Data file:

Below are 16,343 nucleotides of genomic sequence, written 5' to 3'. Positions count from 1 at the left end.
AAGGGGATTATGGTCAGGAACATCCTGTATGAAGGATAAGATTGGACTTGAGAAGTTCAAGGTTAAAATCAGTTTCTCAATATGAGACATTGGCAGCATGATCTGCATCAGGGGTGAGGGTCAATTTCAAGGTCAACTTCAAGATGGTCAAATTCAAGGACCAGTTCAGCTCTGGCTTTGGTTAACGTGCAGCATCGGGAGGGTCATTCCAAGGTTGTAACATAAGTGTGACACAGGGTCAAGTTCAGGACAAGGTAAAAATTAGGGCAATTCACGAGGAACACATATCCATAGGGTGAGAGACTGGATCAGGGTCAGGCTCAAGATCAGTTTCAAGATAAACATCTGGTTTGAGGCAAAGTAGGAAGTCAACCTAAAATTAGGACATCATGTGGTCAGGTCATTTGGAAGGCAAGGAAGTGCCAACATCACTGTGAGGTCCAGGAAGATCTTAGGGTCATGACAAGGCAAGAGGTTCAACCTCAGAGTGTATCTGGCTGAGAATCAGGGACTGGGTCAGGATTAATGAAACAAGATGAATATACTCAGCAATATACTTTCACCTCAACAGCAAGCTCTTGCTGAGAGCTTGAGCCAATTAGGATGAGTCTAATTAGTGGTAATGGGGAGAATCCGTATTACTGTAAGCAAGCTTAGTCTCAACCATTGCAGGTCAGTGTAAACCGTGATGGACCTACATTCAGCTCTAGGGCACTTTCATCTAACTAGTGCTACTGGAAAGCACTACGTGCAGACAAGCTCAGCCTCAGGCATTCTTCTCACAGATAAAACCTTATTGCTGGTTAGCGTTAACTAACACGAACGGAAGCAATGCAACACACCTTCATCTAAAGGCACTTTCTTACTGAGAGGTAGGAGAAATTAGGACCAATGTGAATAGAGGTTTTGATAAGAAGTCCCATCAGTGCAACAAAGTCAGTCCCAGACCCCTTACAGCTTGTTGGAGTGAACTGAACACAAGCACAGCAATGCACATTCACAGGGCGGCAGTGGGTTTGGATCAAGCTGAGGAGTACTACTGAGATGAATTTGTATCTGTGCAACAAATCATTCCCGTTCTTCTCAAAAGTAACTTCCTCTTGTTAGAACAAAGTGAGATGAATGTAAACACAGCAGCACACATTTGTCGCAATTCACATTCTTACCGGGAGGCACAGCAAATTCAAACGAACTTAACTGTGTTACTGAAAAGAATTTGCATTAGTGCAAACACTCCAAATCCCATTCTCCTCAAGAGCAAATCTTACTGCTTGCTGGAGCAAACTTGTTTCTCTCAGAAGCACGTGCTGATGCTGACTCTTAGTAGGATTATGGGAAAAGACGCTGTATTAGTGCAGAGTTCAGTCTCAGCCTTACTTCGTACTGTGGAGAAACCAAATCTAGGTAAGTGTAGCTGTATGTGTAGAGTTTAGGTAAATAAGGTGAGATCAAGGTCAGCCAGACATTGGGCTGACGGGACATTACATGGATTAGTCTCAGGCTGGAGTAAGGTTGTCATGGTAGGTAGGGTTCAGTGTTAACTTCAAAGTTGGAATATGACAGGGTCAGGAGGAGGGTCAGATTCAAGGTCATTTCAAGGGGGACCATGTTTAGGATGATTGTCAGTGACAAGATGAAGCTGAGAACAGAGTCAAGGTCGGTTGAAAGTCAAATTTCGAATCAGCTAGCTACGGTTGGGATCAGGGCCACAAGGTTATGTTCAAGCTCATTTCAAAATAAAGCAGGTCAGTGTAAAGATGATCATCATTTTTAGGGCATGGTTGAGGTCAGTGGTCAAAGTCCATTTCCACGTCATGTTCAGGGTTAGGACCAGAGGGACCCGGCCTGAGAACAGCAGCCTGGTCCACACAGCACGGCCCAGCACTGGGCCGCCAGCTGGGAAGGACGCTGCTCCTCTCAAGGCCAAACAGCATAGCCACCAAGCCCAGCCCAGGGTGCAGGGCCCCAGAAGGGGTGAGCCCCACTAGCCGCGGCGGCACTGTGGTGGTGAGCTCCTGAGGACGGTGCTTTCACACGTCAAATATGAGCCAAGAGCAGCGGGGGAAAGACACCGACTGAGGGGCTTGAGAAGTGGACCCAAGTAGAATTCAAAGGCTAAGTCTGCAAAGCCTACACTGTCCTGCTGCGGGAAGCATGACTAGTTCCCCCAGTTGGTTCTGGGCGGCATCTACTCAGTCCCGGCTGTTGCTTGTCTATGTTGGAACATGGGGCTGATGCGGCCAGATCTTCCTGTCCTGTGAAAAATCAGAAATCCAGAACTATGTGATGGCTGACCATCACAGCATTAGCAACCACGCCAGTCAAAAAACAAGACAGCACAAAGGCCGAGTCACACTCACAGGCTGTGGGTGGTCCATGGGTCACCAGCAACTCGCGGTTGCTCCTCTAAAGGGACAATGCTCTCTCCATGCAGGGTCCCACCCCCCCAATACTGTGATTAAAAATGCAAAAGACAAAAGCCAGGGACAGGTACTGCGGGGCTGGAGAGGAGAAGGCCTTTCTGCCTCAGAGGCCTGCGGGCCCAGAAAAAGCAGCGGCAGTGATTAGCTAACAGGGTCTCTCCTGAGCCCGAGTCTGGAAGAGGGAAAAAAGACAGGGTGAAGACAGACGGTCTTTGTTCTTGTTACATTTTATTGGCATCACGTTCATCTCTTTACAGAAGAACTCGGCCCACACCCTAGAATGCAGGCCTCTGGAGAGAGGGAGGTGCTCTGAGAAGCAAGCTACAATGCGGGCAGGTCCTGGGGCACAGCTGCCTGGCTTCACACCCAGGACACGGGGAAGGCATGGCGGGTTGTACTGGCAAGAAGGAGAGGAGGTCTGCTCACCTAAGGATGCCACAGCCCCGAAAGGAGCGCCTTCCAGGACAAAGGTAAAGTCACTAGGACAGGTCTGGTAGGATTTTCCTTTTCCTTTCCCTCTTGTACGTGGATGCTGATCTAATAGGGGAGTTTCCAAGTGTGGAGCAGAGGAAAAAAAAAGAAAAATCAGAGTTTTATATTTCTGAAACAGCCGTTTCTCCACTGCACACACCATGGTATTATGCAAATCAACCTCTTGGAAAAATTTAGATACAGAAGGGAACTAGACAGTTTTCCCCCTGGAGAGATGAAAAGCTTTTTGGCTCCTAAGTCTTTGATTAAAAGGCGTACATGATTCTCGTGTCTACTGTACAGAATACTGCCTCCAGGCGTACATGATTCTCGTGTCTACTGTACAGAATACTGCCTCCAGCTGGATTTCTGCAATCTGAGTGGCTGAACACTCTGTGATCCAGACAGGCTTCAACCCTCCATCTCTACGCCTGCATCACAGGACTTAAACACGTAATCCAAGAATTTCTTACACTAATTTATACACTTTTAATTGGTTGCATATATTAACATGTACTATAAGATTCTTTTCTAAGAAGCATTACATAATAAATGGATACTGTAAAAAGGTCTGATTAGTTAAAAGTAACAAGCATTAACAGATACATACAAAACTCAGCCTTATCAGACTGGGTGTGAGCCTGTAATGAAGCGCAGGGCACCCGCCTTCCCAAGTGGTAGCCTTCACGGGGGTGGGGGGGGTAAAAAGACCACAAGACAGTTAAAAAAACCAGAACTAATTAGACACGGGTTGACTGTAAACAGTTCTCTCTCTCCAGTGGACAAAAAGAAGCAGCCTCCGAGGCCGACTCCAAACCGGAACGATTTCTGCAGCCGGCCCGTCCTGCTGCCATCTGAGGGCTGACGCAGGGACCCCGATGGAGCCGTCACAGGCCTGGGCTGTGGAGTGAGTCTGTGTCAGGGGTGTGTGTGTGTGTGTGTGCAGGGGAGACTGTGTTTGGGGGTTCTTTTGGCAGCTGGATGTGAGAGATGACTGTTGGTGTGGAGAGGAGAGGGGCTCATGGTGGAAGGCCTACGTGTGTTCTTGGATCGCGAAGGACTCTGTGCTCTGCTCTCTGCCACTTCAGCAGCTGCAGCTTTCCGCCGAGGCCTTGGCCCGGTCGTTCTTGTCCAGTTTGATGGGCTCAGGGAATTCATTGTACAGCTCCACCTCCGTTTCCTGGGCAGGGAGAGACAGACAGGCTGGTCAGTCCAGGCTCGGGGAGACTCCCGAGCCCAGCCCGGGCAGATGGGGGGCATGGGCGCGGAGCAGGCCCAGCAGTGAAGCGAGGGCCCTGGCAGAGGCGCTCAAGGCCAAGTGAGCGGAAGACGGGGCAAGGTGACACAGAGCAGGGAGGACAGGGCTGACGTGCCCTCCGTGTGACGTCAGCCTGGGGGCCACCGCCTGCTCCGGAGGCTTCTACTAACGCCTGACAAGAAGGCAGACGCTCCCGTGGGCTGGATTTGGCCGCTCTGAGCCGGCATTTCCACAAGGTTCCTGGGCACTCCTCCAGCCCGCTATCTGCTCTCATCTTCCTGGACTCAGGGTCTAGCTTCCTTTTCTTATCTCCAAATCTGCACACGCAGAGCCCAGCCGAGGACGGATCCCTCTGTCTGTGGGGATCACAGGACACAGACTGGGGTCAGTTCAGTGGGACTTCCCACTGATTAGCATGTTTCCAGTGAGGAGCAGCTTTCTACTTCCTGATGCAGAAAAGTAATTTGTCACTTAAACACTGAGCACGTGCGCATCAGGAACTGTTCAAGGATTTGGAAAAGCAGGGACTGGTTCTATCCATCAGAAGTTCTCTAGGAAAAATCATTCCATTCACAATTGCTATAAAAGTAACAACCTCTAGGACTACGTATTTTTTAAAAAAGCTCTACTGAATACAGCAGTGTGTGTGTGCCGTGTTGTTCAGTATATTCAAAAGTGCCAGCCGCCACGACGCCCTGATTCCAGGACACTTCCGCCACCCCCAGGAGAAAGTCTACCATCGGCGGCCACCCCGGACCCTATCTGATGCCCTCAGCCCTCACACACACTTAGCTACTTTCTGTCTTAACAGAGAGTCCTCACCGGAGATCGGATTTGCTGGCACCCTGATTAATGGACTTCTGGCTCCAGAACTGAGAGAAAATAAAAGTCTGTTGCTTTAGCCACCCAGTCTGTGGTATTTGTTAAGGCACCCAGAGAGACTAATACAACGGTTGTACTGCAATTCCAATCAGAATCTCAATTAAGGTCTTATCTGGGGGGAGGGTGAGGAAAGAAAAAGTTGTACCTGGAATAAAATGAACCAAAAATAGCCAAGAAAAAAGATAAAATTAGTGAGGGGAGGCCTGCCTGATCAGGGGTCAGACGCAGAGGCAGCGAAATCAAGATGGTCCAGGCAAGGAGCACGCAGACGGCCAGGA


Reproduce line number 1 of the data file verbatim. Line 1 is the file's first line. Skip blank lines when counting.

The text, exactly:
Below are 16,343 nucleotides of genomic sequence, written 5' to 3'. Positions count from 1 at the left end.